Air travel disruption spreads
Ash clouds from Iceland’s spewing volcano have disrupted air traffic across northern Europe. Authorities have closed Irish, Nordic and British air space, resulting in Europe's busiest airport at Heathrow being closed and the cancellation of hundreds of flights.
With the major trans-Atlantic hub at Heathrow closed, dozens of flights to the US were on hold, and cancelations spread across the continent to major hubs at Brussels, Amsterdam, Geneva and Paris, where flights heading north were canceled until midnight.
In Iceland, hundreds of people have fled rising floodwaters since the volcano under the Eyjafjallajokull glacier erupted on Wednesday for the second time in less than a month. As water gushed down the mountainside, rivers rose up to 10 feet by Wednesday night.
The ash cloud has not disrupted operations at Iceland's Keflavik airport or caused problems in the capital of Reykjavik, but has affected the southeastern part of the island, said meteorologist Thorsteinn Jonsson.
In one area, visibility was reduced to 150 yards, he said, and farmers were advised to keep livestock indoors to protect them from eating ash particles as sharp as glass.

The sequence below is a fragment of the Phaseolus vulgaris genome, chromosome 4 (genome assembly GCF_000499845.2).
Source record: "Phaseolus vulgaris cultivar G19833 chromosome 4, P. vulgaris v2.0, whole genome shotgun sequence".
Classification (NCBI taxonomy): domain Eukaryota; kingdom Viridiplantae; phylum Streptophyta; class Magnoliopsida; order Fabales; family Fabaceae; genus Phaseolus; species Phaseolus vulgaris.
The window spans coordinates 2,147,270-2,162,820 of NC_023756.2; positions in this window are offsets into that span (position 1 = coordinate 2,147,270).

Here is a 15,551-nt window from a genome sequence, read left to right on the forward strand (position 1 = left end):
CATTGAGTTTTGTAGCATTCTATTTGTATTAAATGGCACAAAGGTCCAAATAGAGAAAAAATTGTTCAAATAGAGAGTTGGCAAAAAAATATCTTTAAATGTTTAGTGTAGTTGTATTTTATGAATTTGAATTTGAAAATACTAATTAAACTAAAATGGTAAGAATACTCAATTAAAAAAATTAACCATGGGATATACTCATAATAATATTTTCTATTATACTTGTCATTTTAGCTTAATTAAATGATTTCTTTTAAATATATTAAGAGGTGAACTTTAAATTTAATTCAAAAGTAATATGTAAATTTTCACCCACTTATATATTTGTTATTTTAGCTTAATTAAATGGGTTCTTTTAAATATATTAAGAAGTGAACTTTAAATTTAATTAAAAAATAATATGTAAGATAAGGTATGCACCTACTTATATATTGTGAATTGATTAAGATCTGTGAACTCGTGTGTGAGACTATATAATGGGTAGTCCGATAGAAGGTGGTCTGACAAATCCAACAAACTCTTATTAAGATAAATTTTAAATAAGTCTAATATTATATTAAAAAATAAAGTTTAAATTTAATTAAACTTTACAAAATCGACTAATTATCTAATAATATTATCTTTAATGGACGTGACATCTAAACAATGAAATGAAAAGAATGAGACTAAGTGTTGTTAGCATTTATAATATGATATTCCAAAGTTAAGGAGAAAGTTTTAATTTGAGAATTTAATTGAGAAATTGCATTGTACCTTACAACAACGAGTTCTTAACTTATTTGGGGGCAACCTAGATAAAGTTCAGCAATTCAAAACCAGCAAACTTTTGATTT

The volcano was sending up smoke and ash that posed "a significant safety threat to aircraft," Britain's National Air Traffic Service said, as visibility is compromised and debris can get sucked into airplane engines.
In northern Sweden all air traffic was suspended, affecting the cities of Skelleftea, Lulea, Kiruna and Hemavan, the national aviation authority said. Air traffic in northern Finland was also halted.
Norway's King Harald V and Queen Sonja -- who had planned to fly Thursday to Copenhagen for the Danish queen's 70th birthday -- were looking to take a "car, boat or train." A canceled trans-Atlantic flight left Norway's Prime Minister Jens Stoltenberg grounded in New York.